Click on image to enlarge.
by B. A. Tortuga
Category: Erotica/Gay-Lesbian Erotica/Romance
Description: Sometimes music says it better than words. Taking a break from driving cattle, Red Farr finds himself at the barn dance, listening to Zeke play the hell out of his fiddle. Zeke's going where his fiddling takes him, but he might be looking for something a little more steady. When Red tells him that the ranch he works for could use another hand or two, Zeke reckons it could suit him to the ground. As could Red, if only Red feels the same way as Zeke. Between driving cattle and fiddling, can Red and Zeke find some time for each other? Originally published in the Cowboy Up! anthology.
eBook Publisher: Torquere Press/Single Shot Classic, 2011 www.torquerepress.com
eBookwise Release Date: November 2011
2 Reader Ratings:
Available eBook Formats: OEBFF Format (IMP) [47 KB]
Reading time: 29-40 min.
It was the music that drew Red in.
Normally the sheer crush of folks would keep him well away from the lights, the barn all lit up like Christmas. Still, there was something about a fiddle singing that tugged on a man's soul, pulled him where good sense told him not to go.
"Well, Red Farr. I'll be. I never reckoned to see you in decent company." Terrance Wickers and his woman Jess were standing by the door, Jess dressed much like them -- lawn shirt and homespun trousers. Like any of them fine dressed farmers' daughters and prissy smooth handed boys would accept a one of them as decent.
He found Terry a smile though, and a nod for Jess. Lord knew Terry'd fought the good fight same as him and Jess had lost man and home, child and stock to the aggressors. "Music's fine."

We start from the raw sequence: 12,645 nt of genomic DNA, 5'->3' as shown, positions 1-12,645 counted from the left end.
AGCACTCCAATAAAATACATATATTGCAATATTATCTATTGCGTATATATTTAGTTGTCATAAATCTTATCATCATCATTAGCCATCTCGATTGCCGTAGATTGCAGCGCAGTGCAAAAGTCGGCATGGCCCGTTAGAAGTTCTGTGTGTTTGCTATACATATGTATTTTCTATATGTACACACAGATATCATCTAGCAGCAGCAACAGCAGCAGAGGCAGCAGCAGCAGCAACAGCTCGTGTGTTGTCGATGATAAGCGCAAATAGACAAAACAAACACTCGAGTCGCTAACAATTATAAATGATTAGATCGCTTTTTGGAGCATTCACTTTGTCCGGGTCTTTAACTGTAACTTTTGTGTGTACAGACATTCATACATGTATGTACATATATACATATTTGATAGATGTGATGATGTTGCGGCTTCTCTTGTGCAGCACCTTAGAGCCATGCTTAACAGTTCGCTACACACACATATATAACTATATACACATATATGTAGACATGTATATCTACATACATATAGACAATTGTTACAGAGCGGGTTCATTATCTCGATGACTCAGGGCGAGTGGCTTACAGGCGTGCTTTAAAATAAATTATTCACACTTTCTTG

Red peered in, looked up to the man calling square -- Old Pete, with his one last tooth and dead arm. Remy the Frenchie worked the banjo and his brother Michel was making the Jew's harp go. The fiddle player though?
That man wasn't from these parts, nor the trail, neither.
He was tall, square, his heavy coat making him seem thick, though the face and the hands told Red he was just the opposite. From the distance he couldn't see the man's eyes well, but they looked like holes burnt in a blanket under the wide brim of the man's hat. It was the hands that got him. Long fingers, rough skin, two twisted silver wire rings glinting in the light, those hands played that fiddle like it was a lover, like it was the most important thing on earth.
It made him hot inside like that first sip of morning coffee and Red let himself spend a minute dreaming. Weren't no one that could hear his thoughts, that could know the sinful thoughts he had in the dark. Stood to reason he could put a stranger's hands in those thoughts and have them standing in the shadows.
The stomping and clapping and dancing came to a crescendo, and the music stopped, everyone whistling and hooting. Looked like he'd gotten there just in time for the food. He wondered if the fiddler would stay about to play after.
Red stepped back away from the crowds and the lights, heading out to pasture to check the horses, make sure things were settled for the night. All the crew was here; they deserved a little break, a little civilization, a little rest.
'Sides, from the pasture he could hear if the music started up again.
He hadn't been out there long when he saw the flare of a lucifer match, the tiny light of a cheroot being lit. And it was headed his way. ENDEXCERPT